The cities of Brighton & Hove are in many ways iconic of the changing landscape of British contemporary culture. They are a regional hub for a holistic mix of alternative spiritualities, world religions and twenty-four hour entertainment. It is in this mix that Beyond seeks to explore what it means to be new forms of church and mission in an emerging culture.
In the run up to Christmas, Martin Poole and Beyond, a fresh expression of church in the Diocese of Chichester, sought to explore an 'arts-as-mission' event using the beach huts on the city waterfront. Martin Poole explains the story of the 'Advent Beach Hut Calendar'.
Brighton and Hove annually hosts the largest arts festival in England and is well known as a centre for creativity and culture. Art is in the DNA of the place because it is about experience, and experience is how many people today explore what they feel and think about things. As with other parts of the UK, there is an increased interest in spirituality and a rejection of traditional religion.
So the challenge then for us in Beyond, is to explore how we engage in using art to inspire and stimulate people to think about Christian spirituality. We use art as a media for mission in this way, partly because of the context but also because we are committed to create artistic parables about spirituality to allow people to come to their own conclusions about God, and art is the best way to do that.
Beyond is an opportunity for people to explore spirituality through a variety of creative approaches. We hold events that provide an opportunity for exploration and discovery, and the Advent Beach Hut Calendar is one of these.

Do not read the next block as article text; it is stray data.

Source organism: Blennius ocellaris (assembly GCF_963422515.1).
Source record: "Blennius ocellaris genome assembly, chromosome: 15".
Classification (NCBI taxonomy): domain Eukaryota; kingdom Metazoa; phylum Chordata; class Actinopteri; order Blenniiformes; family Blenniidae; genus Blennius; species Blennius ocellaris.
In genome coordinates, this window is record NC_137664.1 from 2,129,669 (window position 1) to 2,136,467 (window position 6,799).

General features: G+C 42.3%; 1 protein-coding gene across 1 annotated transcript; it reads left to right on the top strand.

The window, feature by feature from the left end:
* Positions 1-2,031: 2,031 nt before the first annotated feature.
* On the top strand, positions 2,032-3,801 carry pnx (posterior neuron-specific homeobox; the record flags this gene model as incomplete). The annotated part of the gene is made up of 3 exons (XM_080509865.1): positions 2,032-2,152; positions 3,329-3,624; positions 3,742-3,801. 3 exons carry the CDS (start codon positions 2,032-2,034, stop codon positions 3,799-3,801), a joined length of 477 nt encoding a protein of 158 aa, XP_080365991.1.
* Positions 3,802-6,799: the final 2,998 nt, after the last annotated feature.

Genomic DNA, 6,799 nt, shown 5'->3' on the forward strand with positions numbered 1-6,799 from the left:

The aims of Beyond are:
- to help people to a deeper understanding of spirituality through the arts and other creative activities;
- to explore non-traditional ways of being Christian;
- to be a resource for church people who wish to further explore their relationship with God.
Every day from the 1st to the 24th December 2008 a beach hut will open its doors at 5.30pm for an hour to reveal a festive display in a life-size variation on the traditional calendar used by children to count down the days to Christmas. The beach huts are all built to the same design and could be described simply as reasonablly sized sheds on the beach (which is why popular website www.shedworking.co.uk has kept track of each night on their site throughout December).
The similarity between a beach hut and the cattle shed in which Jesus was born has not gone unnoticed to a few of our hut owners and some have fully exploited this. Eileen at hut 382 saw this potential early on and booked 'Away in a Manger' as her carol and gave us the full stable experience, with a manger, the baby Jesus, Mary and even a donkey peering out from the back of the stable. Sadly Mary, Joseph and Jesus didn't have mince pies and mulled wine to keep them warm as we did, but the wise men and the shepherds did bring them lots of other gifts to celebrate the holy birth.
The response has been unbelievable. I expected ten to twenty people each night and for us to see a lot of familiar faces. The lowest numbers we've had were thirty or so and on some nights we've had over a hundred. Our local television news and local newspapers have also got behind the event, so many people know its happening. Every night I meet new people who have simply heard about it on the radio or read a poster or heard of it through a friend and decided to come down. People have been coming from all over Sussex and beyond to see it and some people have made it a personal pilgrimage to be at each hut every night.
But the true value has been the opportunity to speak to individuals about their spirituality in an open and honest way and begin a dialogue about that. We are really pleased that the beach hut owners and artists have formed a real bond with each other. A community of care is beginning to develop in that group, even in this short time.